|Biography from Roughton Galleries,Inc:|
|Caroline Helena Armington|
Caroline H. Armington was born in Brampton, Ontario on September 11, 1875 and died on October 25, 1939. She is considered an impressionist painter, watercolorist and engraver from the Canadian school.
Armington began her formal training in Paris at the Academie Julian where she would meet and marry fellow student, Frank Milton Armington (1876-1940). She is known for her paintings, engravings and watercolors depicting the streets Paris, quaint canals of Bruges-La-Morte and landscapes, which were all painted plein-aire.
Armington developed a very original style from her travels and studies in Europe. However, in her paintings the viewer can catch a glimpse and feel the influence that French Impressionists had on her atmospheric sun filled canvases.
Armington’s etchings and engravings are completely different in style and approach. She produced numerous limited edition engravings of scenes in and around Paris and Bruges using a more of a traditional style than in her paintings. American and Canadian collectors of works on paper are still seeking after her engravings.
Armington exhibited several times in London and was invited to the Paris Salon of 1911, 1912 and later at the 1935 Salon d’Automne. Armington was a member of American Federation of Arts, Societe Nationale des Beaux-Arts and the Societe de la Gravure Originale en Noir.
MUSEUMS AND PUBLIC COLLECTIONS
New York Public Library
Library of Congress, Washington, D.C.
Musee de Luxembourg, Paris
Petit Palais, Paris
British Museum, London
South Kensington Museum, London
National Gallery, Ottawa
Art Gallery, Toronto, Canada
Cincinnati Museum of Art, Ohio
Syracuse Museum, NY
Dayton Art Institute, Ohio
Bibliographie de Belgique, Brussels
Bibliotheque National, Paris
Musee Carnavalet, Paris
Metropolitan Museum of Art, NY
Boston Museum, Mass.
Des Moines Art Association
Who Was Who in American Art, Falk, pg. 18
E. Benezit, vol 1, pg.265
|Biography from Luther College:|
|Carolina Helena (Wilkinson) Armington was born September 11, 1875, in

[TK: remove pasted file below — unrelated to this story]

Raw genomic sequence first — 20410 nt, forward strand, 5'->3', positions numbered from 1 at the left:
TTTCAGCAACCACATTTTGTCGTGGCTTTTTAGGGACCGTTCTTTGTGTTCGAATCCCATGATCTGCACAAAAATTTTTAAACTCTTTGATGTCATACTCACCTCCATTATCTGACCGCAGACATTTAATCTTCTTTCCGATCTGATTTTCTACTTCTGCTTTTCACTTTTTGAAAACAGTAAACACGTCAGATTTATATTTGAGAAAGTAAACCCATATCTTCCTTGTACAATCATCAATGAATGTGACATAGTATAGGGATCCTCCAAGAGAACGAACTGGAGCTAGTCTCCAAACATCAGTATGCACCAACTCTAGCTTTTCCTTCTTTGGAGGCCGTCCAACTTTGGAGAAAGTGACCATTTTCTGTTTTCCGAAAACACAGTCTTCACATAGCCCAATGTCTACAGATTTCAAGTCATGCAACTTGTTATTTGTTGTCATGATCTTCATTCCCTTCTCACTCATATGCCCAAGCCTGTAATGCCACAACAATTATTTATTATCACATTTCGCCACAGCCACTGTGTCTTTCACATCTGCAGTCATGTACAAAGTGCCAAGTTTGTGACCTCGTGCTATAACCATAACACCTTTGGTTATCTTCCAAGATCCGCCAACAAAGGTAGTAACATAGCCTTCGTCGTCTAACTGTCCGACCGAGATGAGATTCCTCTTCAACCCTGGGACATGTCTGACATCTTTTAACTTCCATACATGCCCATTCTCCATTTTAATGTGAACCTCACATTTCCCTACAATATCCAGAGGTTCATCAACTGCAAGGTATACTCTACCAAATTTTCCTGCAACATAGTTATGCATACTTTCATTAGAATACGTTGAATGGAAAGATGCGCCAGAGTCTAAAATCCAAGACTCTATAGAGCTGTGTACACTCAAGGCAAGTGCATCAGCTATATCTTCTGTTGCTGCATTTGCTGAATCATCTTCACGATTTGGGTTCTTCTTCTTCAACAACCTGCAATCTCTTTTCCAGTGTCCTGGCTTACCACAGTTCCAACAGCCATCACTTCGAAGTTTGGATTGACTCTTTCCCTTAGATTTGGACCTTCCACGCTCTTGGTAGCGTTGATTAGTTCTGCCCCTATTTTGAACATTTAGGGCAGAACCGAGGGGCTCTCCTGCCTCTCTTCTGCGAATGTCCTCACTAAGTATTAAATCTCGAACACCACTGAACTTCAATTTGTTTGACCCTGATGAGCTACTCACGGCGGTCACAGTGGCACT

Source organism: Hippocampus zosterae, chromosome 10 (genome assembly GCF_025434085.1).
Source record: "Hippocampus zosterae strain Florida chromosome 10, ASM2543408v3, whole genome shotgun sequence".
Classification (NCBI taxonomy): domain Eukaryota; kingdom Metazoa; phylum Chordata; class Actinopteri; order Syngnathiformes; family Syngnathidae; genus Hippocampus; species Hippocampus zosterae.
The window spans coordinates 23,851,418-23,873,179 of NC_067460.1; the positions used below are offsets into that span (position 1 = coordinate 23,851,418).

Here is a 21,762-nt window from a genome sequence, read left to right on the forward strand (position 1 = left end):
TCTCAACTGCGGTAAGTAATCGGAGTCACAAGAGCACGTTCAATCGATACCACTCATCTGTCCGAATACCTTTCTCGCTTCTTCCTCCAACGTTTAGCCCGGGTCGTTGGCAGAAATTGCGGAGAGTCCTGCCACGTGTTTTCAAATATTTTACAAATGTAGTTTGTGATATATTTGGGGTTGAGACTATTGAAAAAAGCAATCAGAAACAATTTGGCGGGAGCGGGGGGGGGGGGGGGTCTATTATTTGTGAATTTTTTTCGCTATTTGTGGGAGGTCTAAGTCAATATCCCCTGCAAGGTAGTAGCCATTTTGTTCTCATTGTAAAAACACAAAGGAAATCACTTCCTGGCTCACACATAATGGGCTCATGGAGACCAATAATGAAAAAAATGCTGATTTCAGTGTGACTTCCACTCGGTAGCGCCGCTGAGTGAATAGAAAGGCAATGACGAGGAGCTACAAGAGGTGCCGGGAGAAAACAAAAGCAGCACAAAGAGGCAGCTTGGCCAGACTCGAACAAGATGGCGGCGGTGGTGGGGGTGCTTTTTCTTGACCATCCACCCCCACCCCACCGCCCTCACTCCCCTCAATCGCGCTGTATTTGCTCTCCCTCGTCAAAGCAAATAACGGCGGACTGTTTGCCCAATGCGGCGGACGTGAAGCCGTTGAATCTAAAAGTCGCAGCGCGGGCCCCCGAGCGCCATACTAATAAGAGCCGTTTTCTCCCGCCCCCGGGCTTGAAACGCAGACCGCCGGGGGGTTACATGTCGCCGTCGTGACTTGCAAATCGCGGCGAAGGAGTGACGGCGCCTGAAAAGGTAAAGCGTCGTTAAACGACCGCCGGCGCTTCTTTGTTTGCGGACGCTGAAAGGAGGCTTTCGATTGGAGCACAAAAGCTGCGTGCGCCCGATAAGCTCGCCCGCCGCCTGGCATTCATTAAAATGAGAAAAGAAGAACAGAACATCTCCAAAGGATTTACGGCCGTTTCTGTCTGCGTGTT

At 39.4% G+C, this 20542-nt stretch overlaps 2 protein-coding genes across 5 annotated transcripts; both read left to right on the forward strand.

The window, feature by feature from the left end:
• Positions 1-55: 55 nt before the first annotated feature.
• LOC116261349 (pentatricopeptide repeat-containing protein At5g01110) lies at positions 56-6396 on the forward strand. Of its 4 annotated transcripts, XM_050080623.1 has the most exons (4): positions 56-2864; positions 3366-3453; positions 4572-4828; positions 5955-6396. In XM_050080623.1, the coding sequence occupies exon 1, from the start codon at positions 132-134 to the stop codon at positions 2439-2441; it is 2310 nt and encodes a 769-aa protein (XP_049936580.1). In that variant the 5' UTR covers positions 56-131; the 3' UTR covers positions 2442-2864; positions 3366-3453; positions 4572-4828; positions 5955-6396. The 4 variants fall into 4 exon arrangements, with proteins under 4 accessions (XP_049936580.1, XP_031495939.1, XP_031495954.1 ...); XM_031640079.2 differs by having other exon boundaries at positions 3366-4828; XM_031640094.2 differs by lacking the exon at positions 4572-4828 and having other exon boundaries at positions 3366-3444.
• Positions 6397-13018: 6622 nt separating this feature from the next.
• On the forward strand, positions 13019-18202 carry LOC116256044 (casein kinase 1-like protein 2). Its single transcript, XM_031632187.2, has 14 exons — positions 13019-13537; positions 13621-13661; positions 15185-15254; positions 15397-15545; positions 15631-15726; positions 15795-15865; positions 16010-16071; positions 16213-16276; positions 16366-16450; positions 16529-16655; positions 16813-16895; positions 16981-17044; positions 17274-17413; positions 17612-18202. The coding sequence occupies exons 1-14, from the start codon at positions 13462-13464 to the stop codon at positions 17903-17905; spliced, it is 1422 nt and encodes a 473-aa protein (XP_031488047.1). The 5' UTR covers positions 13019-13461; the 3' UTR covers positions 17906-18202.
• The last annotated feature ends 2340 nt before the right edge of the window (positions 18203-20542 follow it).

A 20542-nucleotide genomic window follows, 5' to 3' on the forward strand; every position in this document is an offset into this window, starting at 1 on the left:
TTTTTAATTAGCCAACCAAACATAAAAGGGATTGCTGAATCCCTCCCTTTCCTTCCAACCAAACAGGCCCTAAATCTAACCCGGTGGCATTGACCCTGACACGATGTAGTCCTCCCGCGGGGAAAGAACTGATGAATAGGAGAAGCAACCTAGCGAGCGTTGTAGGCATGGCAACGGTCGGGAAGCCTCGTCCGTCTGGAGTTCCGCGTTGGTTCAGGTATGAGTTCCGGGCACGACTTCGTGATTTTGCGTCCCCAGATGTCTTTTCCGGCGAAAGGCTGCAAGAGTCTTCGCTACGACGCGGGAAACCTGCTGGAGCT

Brampton, Ontario, Canada. She studied art in 1890 under J.W.L. Forster
in Toronto where she met her future husband, the artist Frank
Armington. After 1892, she taught in Halifax and became a nursing
student in Guelph, Ontario. In 1899, Armington worked as a nurse in New
York at Miss Alston’s Hospital. |
From 1899-1900, Armington was a private nurse in Toronto. In 1900, she
traveled to England and France, arriving finally in Paris where she
married Frank Armington. In 1901, Armington relocated to Winnipeg where
she began giving painting lessons. In 1905, Armington moved to Paris
with her husband where she attended the Academie de la Grande
Chaumiere. She also studied at Academie Julian, occasionally working as
a private nurse to supplement their income. Armington started to etch
scenes in Paris, eventually etching scenes in England, Germany, and
Italy, specializing in architectural and landscape etchings.
The Armingtons visited Algeria and made etchings of landscapes
they found in that location. During World War I, Armington worked for
the American Ambulance unit in Paris as a nurse. In 1918, she was
commissioned to execute etchings for the Canadian War Memorials
portfolio. She also etched scenes of Paris protected by sandbags.
In 1920, Armington began making etchings of famous cathedrals
in Chartres, Rheims, Amiens, Rouen, and Tours. She continued to receive
commissions including a commission to etch the ocean liner, the Belgenland
of the Red Star Line. Her first solo exhibition of paintings, entitled
“Tableaux par Caroline Armington,” was held in Paris in 1923. In 1924,
she had an exhibition in New York at the Ralston Gallery followed by
exhibits in several other venues including the Corcoran Gallery of Art
in Washington, D.C.
Armington donated numerous etchings to institutions such as the Des
Moines Association of Fine Arts (now the Des Moines Art Center), the
Cleveland Museum of Art, and the Library of Congress during her career.
She continued to travel widely with her husband and produce etchings as
well as paintings. Together they exhibited throughout Europe, the
United States and Canada. Their works are in many significant public
collections such as the Metropolitan Museum of art, the National
Gallery of Ottawa, and the Bibliotheque Nationale in Paris. She died on
October 25, 1939, in New York.
The etching by Armington in the Fine Arts Collection was donated by Jane Kemp in 2004. Entitled Pont de la Tournelle,
it is a scene of the back of Notre Dame cathedral with a bridge in the
foreground which she executed from various locations in a number of
etchings. The bridge was later destroyed by the Paris authorities.
Ref: Armington, Caroline. Twelve Little Views of Paris. Paris: Bishop and Garrett, 1900; Braide, Janet and Nancy Parke-Taylor. Caroline and Frank Armington: Canadian Painter-Etchers in Paris. Brampton, Ontario: The Art Gallery of Peel, 1990; “Mrs. Armington, Etcher, Painter.” Obituary. The New York Times, October 28, 1939; North American Women Artists of the Twentieth Century: A Biographical Dictionary. New York: Garland Publishing, 1995; Who Was Who in American Art. Madison, CT: Sound View Press, 1999.
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Caroline Armington is also mentioned in these AskART essays:
San Francisco Panama-Pacific Exhibition 1915